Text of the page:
That the history of our species came in stages was an idea that came in stages. Aristotle saw the formation of political entities as a tripartite process: first we had families; next we had the villages into which they banded; and finally, in the coalescence of those villages, we got a governed society, the polis. Natural law theorists later offered fable-like notions of how politics arose from the state of nature, culminating in Thomas Hobbes’s mid-seventeenth-century account of how the sovereign rescued prepolitical man from a ceaseless war of all against all.
But it was Jean-Jacques Rousseau, a hundred years later, who popularized the idea that we could peer at our prehistory and discern developmental stages marked by shifts in technology and social arrangements. In his Discourse on the Origin and the Foundation of Inequality (1755), humans went from being solitary brutes to companionable, egalitarian hunter-gatherers; but with the rise of metallurgy and agriculture, things had taken a dire turn: people were civilized, and humanity was ruined. Once you found yourself cultivating a piece of land, ownership emerged: the field you toiled over was yours. Private property led to capital accumulation, disparities of wealth, violence, subjugation, slavery. In short order, political societies “multiplied and spread over the face of the earth,” Rousseau wrote, “till hardly a corner of the world was left in which a man could escape the yoke.”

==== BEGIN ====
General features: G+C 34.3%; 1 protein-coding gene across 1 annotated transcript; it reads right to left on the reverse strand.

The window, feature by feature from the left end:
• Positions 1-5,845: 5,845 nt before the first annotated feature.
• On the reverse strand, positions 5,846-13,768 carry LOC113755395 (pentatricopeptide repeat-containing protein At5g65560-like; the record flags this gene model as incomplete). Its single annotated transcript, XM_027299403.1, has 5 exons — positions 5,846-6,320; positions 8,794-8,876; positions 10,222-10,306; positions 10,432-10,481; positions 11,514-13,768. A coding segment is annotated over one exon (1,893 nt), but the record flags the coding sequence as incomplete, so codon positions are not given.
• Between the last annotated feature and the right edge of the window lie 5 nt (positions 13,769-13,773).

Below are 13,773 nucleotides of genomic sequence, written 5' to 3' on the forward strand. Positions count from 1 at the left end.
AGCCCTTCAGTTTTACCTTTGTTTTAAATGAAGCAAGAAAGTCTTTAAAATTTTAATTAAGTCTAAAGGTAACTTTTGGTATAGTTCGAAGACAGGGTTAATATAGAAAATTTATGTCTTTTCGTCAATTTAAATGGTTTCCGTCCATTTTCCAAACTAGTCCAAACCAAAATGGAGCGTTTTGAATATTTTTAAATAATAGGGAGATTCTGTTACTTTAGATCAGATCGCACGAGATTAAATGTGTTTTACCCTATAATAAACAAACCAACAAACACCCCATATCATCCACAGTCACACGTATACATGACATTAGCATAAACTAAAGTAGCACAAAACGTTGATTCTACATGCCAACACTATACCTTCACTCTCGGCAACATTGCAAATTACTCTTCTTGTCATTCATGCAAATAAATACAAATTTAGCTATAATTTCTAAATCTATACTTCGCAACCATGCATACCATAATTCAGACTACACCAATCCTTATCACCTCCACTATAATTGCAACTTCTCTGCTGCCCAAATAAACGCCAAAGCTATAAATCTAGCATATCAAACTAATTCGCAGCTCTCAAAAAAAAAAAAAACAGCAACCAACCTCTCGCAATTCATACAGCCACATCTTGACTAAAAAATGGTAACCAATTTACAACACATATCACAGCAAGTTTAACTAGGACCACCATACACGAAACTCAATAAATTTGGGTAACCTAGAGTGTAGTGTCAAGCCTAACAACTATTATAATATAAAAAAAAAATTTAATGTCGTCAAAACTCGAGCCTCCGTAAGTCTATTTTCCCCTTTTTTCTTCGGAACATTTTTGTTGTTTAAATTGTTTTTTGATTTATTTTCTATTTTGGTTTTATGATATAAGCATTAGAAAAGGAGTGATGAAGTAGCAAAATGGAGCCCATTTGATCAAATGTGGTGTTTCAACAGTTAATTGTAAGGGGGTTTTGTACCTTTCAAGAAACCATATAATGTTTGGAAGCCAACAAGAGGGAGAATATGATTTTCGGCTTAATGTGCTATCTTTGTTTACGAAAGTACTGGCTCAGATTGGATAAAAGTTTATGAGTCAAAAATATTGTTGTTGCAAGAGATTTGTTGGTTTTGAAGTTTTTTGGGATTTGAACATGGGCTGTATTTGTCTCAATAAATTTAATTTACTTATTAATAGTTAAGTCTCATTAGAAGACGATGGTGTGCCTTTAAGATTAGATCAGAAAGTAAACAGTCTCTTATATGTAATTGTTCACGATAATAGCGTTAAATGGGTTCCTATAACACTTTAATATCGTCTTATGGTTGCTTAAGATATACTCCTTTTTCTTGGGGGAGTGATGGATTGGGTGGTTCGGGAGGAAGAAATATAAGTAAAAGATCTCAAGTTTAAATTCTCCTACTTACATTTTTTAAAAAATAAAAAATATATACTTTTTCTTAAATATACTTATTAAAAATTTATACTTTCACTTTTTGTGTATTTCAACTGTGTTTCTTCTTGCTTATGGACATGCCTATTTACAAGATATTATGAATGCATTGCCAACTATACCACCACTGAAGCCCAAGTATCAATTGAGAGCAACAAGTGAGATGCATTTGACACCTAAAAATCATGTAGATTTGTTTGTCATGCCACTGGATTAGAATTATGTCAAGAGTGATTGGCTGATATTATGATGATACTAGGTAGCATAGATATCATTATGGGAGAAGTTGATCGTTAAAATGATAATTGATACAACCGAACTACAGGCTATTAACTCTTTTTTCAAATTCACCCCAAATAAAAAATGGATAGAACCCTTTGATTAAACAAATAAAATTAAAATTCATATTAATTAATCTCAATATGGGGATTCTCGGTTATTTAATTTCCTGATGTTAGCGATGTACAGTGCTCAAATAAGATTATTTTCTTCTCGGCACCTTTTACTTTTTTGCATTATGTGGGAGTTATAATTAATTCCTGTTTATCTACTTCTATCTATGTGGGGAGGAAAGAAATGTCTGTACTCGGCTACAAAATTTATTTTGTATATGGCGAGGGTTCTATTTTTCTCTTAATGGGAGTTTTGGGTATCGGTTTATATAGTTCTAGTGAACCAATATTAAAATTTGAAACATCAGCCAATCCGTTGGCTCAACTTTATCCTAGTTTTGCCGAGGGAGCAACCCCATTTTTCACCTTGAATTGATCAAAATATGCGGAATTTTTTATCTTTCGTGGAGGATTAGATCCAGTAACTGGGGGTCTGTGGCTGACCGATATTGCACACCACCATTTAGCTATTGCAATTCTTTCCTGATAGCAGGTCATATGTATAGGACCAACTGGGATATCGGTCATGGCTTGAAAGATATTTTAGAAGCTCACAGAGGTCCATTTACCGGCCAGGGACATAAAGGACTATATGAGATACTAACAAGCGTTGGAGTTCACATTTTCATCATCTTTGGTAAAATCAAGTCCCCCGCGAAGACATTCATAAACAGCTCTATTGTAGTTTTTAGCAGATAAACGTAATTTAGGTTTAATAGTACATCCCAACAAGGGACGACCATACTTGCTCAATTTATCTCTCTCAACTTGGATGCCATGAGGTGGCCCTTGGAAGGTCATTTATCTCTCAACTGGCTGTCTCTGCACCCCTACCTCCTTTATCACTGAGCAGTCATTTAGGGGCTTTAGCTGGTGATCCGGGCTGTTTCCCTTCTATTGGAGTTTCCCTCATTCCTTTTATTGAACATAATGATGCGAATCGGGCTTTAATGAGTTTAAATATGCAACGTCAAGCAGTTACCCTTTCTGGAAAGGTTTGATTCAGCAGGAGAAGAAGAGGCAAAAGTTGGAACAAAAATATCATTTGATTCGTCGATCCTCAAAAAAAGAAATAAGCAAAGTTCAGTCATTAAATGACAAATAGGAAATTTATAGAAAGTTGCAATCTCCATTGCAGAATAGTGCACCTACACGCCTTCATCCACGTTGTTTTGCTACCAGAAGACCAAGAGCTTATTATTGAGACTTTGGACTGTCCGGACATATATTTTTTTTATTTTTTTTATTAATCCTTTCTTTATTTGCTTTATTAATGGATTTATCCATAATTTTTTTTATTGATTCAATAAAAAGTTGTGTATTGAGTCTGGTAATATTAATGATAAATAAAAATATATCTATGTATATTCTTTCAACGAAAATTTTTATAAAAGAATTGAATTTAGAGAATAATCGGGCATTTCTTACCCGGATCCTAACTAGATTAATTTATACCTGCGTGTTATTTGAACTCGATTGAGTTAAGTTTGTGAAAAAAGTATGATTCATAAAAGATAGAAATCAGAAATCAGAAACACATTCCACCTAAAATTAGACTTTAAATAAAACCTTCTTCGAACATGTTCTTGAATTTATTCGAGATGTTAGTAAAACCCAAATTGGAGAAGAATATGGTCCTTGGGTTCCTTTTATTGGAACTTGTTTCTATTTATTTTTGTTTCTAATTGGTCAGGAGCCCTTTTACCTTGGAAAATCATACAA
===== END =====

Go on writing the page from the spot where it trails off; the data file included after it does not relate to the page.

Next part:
Even people who rejected his politics were captivated by his origin story. In the nineteenth century, greater empirical rigor was brought to the conjectural history that Rousseau had unfolded. A Danish archaeologist partitioned prehistory into the Stone, Bronze, and Iron Ages; a British one split the Stone Age into the Paleolithic and the Neolithic. For the emerging discipline of anthropology, the crucial stages were set out in Ancient Society (1877) by the American ethnologist Lewis Henry Morgan. Human beings, he concluded, had emerged from a hunter-gatherer phase of “savagery” to a sedentary “barbarian” era of agriculture, marked by the domestication of cereal grains and livestock. Technologies of agriculture advanced, writing arose, governed towns and cities coalesced, and civilization established itself. Morgan’s model of social evolution, presaged by Rousseau, became the common understanding of how political society came about.